Nakamichi PA-7 Stasis Vintage Power Amplifier, 200W x 2, Nelson Pass Design
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Nakamichi PA-7 Stasis Vintage Power Amplifier, 200W x 2, Nelson Pass Design
479 South Broad Street
Glen Rock NJ 07452
One of our favorite amplifiers from this era, the PA-7 is a well kept secret.
Built to amazing quality standards and designs utilizing the famed Stasis circuit technology found in other amps at 2x the price.
We love this piece and the matching CA-7 preamp so much that we did a full length video detailing its awesomeness:
From Hi-Fi Classics:
High-end audio enthusiasts may experience a sense of deja vu when they see the Nakamichi PA-7 power amplifier or read Nakamichi's highly informative brochure on it.
The word "Stasis" displayed prominently on the amplifier's front panel is a clue that it uses circuitry designed by Nelson Pass, who is responsible for the Stasis amplifiers manufactured in the U.S. by Threshold Corporation, and licensed to Nakamichi by Threshold (Stasis is a Threshold trademark). The Nakamichi Stasis PA-7 is rated to deliver 200 watts per channel into 8 ohms, or 330 watts into 4 ohms, from 20 to 20,000 Hz with no more than 0.1 percent total harmonic distortion.
In the words of its front-panel inscription, the Nakamichi PA-7 is an "Inherently Stable/Uniform Impedance Amplifier." A key difference from conventional amplifier circuitry is that the Stasis circuit design uses no overall ("global") negative feedback. Ordinary negative-feedback amplifiers require careful control of their phase-shift and frequency-response characteristics, as well as of the reactive component of the load impedance, in order to achieve unconditional stability.
Some audiophiles have experienced amplifier oscillation, which can cause damage to the speakers, as a result of excessive load capacitance from certain speaker cables or other sources. Because the performance of the Nakamichi PA-7 is virtually independent of the load characteristics, signal dynamics, and spectral content, it is not subject to these undesirable side effects.
The PA-7's circuit topology uses a highly linear, low-current, Stasis voltage amplifier section, operating without global feedback, in parallel with a pair of high-current output stages. These output stages, which supply the large currents needed by a speaker load, are described as positive and negative Current-Mirror Bootstraps. Although the low-power Stasis section defines the output-voltage waveform, its current output is only enough to correct for residual distortions within the Current-Mirror Bootstrap stages. The output section of each channel employs sixteen high-power transistors: fourteen connected in two groups of seven to form the positive and negative Current-Mirror Bootstraps, the other two in the Stasis amplifier section. The output-current capability is rated at 14 amperes per channel continuous or 50 amperes peak.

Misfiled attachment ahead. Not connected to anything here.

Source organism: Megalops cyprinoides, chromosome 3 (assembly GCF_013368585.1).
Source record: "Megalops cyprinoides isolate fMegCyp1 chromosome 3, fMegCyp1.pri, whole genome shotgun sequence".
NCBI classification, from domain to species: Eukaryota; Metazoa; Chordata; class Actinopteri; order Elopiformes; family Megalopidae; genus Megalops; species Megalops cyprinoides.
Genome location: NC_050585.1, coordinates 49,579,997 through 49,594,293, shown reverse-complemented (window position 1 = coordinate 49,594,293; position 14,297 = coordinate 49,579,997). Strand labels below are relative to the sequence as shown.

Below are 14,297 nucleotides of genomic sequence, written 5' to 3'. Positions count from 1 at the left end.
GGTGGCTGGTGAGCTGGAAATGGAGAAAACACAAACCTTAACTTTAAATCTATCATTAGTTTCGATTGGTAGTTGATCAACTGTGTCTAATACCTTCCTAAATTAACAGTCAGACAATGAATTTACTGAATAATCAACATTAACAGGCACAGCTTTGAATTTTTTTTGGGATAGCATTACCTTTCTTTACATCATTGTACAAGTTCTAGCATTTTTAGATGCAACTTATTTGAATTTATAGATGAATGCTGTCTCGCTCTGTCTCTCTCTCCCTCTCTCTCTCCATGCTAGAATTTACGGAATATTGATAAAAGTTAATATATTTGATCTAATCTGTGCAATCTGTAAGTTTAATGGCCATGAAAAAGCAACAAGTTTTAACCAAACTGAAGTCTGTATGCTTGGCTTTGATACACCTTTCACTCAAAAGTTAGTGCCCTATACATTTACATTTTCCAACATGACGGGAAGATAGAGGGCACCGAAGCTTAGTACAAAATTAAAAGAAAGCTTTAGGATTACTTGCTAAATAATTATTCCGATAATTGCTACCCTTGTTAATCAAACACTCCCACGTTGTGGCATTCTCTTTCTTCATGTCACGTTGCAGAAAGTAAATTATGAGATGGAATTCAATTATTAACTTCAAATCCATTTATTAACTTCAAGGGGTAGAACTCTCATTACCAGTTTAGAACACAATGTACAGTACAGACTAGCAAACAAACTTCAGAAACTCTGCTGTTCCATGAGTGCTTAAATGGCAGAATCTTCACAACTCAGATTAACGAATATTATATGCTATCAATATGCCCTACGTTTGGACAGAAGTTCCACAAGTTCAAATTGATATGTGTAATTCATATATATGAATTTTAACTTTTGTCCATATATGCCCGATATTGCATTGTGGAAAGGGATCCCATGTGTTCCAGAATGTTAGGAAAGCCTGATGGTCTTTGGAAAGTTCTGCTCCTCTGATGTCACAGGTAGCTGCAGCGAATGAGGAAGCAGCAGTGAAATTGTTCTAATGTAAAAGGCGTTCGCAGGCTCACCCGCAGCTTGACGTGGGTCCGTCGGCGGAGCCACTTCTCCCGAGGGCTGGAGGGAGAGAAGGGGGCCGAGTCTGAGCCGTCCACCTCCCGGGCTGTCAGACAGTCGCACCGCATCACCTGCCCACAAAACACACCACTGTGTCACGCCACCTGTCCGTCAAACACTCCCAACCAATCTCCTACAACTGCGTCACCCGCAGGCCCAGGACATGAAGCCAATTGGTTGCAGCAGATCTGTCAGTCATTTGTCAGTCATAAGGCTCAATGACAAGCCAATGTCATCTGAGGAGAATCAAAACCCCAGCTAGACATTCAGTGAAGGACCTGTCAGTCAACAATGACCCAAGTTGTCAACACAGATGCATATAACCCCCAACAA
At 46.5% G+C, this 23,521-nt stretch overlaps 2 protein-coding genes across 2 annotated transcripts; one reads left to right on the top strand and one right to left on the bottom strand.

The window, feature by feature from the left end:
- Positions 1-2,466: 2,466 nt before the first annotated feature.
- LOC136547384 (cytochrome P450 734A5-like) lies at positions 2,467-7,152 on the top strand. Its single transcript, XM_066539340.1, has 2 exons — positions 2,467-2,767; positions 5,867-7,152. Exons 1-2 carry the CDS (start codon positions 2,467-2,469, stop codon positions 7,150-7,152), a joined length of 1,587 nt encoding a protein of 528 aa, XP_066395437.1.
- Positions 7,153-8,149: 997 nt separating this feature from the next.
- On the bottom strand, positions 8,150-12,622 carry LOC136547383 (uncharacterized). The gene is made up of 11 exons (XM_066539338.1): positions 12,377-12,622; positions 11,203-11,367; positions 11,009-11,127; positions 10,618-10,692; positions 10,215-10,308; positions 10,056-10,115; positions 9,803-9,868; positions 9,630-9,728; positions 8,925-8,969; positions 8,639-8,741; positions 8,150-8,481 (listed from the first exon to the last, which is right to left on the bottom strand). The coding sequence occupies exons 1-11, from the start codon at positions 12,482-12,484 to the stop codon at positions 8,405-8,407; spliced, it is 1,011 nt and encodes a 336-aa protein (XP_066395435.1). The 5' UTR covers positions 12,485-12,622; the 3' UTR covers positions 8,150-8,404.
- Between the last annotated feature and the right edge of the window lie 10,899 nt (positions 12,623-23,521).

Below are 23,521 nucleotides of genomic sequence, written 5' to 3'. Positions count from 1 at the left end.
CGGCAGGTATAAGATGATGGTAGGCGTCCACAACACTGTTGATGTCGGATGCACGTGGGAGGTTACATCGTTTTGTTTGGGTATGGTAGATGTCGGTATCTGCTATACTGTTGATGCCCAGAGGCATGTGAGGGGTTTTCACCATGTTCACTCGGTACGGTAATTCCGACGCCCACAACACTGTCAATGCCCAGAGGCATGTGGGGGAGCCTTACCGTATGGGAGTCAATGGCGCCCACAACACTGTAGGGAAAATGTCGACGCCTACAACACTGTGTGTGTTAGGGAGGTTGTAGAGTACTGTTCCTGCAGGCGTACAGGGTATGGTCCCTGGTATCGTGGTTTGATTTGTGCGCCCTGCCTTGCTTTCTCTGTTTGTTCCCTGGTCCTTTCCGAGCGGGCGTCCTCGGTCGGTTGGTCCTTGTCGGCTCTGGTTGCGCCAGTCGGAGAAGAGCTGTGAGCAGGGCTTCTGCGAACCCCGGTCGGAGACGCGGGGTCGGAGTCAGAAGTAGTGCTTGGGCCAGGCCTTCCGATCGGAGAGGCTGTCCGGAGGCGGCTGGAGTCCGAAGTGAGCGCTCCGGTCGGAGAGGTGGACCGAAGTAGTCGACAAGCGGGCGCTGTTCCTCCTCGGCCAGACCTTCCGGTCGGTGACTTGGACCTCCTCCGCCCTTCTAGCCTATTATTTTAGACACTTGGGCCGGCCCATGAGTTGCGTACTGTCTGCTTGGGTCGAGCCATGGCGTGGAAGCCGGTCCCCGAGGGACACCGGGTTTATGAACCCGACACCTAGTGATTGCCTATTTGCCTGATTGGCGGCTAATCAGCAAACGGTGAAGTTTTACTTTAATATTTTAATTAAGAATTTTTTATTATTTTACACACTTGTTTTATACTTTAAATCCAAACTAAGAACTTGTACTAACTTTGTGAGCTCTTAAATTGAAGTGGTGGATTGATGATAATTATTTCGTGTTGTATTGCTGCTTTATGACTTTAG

The Nakamichi PA-7 is a massive amplifier, with heavy heat sinks along each side and contoured handles to assist in handling its 59-1/2 pound weight. Much of its interior volume is occupied by a 700-watt toroidal power transformer and a total of 132,000 microfarads of power-supply filter capacitance. The speaker outputs on the rear panel are multiway heavy-duty binding posts that accept dual bana-na-plug connectors. The input phono jacks are gold plated. Rubber "feet" on the back of the amplifier make it possible to rest it on its back without damage to it or the supporting surface.
The only front-panel control is a large, flat plate that operates the power switch. There are no level adjustments. A green light bar above the switch serves as a pilot light, and two tiny red LED indicators near the top of the panel flash to show the onset of clipping in the left and right channels. The PA-7 is 17-1/8 inches wide, 16-1/2 inches deep, and 7-7/8 inches high. It is finished entirely in black with gold markings.
The one-hour preconditioning at 67 watts output into 8 ohms made the PA-7's heat sinks fairly warm, but no part of the amplifier's exterior was uncomfortable to the touch. In normal operation the entire amplifier became moderately warm. The 1,000-Hz output waveform clipped at 253 watts per channel for a clipping headroom of 1 dB. The exceptional current-output capability of the PA-7 was demonstrated by its clipping output of 400 watts per channel into 4 ohms and 650 watts into 2 ohms (the latter was measured with only one channel driven to avoid possible blown fuses).
Relative to the amplifier's rated 4-ohm output of 330 watts, the clipping headroom was 0.85 dB. With the dynamic-power test signal of 1,000 Hz for 20 milliseconds, repeated twice per second, the maximum power output into loads of 8, 4, and 2 ohms was 350, 612, and 960 watts per channel, respectively. The corresponding dynamic-head-room figures for 8 and 4 ohms were 2.43 and 2.7 dB.
The maximum 2-ohm output was determined by the amplifier's fast-acting internal protective relay, which "clicked" with each burst without actually shutting off the outputs, but the waveform did not clip until the output reached almost 1,100 watts. According to Nakamichi, the PA-7's protective circuits operate independently for the two channels, cutting off their outputs if the amplifier is driven to excessive levels (especially into very-low-impedance loads) or has a d.c. component in its output or reaches an internal temperature of 75°C. Although the PA-7 draws considerable current from the power line at high power levels, it has an inrush-current limiter that minimizes the turn-on surge, and the output is muted for 5 seconds to allow the circuits to stabilize.
The distortion characteristics of the Nakamichi PA-7 were almost independent of frequency. At the rated 200 watts output into 8 ohms the distortion was between 0.03 and 0.04 percent from 20 to 20,000 Hz. At lower outputs the distortion was almost as uniform but lower in magnitude. The 1,000-Hz distortion into 8-ohm loads increased from about 0.005 percent at 5 watts or less to 0.036 percent at 200 watts. The 4-ohm readings were slightly higher, varying between 0.01 and 0.05 percent up to the 330-watt rated output. Similarly, when driving 2 ohms the amplifier distortion varied between 0.02 and 0.06 percent over the power range from 0.1 to 600 watts.